Jessica Boyall in Sidecar:
Cecilia Mangini, who died on 21 January this year, is widely credited as Italy’s first female documentary filmmaker, though she was also a photographer, critic and activist. Her career, which spanned over six decades, followed a sinuous path. Born in the Southern region of Puglia in 1927, Mangini moved to Florence at the age of six after her father’s leather business collapsed. She studied political science at the University of Florence and upon graduating took up a secretarial role at the Italian Federation of Independent Cinema in Rome, where she began writing film reviews for Cinema Nuovo, Cinema ’60 and L’Eco del Cinema. From there she turned her hand to documentary filmmaking – an arena in which she was critically acclaimed, if never famed.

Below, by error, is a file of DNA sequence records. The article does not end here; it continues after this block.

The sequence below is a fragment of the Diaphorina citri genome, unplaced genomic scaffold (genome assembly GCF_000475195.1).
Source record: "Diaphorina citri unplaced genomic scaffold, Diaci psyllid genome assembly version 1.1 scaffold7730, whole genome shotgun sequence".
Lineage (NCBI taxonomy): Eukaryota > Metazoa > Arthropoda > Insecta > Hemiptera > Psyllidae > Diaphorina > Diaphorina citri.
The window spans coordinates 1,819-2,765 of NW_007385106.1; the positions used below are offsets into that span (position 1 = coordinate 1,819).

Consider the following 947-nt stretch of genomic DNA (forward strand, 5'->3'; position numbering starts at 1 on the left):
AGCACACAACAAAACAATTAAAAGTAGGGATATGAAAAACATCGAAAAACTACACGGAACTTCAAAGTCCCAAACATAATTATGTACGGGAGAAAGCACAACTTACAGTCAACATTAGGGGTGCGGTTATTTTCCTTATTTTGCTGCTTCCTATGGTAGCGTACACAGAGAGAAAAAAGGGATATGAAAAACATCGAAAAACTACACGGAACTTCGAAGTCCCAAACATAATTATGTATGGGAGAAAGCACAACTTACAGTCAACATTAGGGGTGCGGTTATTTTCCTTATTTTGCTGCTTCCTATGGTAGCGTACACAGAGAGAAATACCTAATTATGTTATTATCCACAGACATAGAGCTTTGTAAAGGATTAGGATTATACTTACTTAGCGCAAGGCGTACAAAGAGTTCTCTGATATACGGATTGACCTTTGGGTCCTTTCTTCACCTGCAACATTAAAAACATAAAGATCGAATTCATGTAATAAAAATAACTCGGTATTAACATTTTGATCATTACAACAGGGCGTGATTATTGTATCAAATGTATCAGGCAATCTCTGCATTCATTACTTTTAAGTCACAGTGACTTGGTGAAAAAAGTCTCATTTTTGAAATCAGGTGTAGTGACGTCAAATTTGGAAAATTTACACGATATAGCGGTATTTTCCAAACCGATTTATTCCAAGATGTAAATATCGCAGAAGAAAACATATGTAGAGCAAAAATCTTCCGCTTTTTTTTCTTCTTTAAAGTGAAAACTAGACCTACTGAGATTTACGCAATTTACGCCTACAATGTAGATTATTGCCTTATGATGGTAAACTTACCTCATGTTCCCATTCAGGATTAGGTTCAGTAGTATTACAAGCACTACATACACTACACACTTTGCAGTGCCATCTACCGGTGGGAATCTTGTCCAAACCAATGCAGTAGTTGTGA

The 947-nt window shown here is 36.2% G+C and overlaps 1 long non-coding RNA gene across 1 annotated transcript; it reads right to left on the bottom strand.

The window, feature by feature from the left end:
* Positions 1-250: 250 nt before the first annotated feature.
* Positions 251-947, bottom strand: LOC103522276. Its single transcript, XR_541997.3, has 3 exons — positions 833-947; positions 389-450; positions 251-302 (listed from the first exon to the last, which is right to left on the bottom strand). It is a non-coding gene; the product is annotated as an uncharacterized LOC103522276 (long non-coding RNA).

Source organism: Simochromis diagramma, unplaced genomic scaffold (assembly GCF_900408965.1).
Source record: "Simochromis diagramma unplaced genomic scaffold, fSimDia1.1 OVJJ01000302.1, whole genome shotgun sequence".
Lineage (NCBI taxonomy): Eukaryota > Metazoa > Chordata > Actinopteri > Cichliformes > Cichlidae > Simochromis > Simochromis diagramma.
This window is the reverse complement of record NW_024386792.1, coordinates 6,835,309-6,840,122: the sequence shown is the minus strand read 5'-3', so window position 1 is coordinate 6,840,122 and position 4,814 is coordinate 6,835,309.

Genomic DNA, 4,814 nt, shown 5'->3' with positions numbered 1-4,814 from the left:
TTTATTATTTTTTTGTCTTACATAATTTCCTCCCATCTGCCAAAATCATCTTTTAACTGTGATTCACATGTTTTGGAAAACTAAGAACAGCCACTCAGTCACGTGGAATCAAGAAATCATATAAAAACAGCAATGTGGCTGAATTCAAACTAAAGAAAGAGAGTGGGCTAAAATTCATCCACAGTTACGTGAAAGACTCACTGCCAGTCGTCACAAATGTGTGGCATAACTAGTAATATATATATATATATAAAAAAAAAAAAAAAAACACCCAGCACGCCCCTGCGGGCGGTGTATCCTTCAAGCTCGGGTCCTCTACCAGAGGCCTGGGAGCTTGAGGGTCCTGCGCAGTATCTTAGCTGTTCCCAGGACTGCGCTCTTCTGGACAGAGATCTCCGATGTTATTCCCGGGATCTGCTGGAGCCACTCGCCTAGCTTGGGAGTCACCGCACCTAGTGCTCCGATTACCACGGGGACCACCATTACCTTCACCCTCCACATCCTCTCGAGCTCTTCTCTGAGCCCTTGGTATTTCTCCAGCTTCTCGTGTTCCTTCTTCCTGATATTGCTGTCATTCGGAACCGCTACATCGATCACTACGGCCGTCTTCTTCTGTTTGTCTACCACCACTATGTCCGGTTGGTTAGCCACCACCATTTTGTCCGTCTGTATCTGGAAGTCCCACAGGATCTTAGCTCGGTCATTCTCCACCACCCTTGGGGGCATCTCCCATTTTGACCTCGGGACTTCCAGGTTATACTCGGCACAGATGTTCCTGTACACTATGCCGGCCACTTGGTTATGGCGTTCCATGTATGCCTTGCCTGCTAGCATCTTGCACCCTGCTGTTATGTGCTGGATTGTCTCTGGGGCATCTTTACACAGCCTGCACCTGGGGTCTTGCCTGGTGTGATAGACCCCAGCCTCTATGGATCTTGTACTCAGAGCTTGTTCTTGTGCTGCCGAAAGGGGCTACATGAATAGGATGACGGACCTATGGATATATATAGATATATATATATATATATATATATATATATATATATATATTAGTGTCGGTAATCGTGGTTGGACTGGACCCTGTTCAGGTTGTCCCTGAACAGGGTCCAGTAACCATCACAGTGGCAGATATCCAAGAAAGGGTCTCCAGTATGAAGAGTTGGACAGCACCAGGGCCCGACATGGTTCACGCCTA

Living through the fascist era and the Years of Lead, Mangini’s turbulent political context shaped the political impulses – primarily Marxist and feminist – which unite her eclectic body of work, pulsating through her studies of the Vietnam War, the life of Antonio Gramsci, the rise of the European far-right and the traditional shamanic practices in Apulia. Paradoxically, though not unusually, Mangini’s first forays into filmmaking were via the ‘Cineguf’ group: a fascist student film club attended by a number of leftist avant-garde directors – including Pier Paolo Pasolini and Antonio Ghirelli – in the early stages of their career. Like them, Mangini quickly shrugged off her reactionary affiliations, working with Pasolini and Lino Del Fra (the Roman director whom she would later marry) on several militant cinematic treatments of postbellum Italy.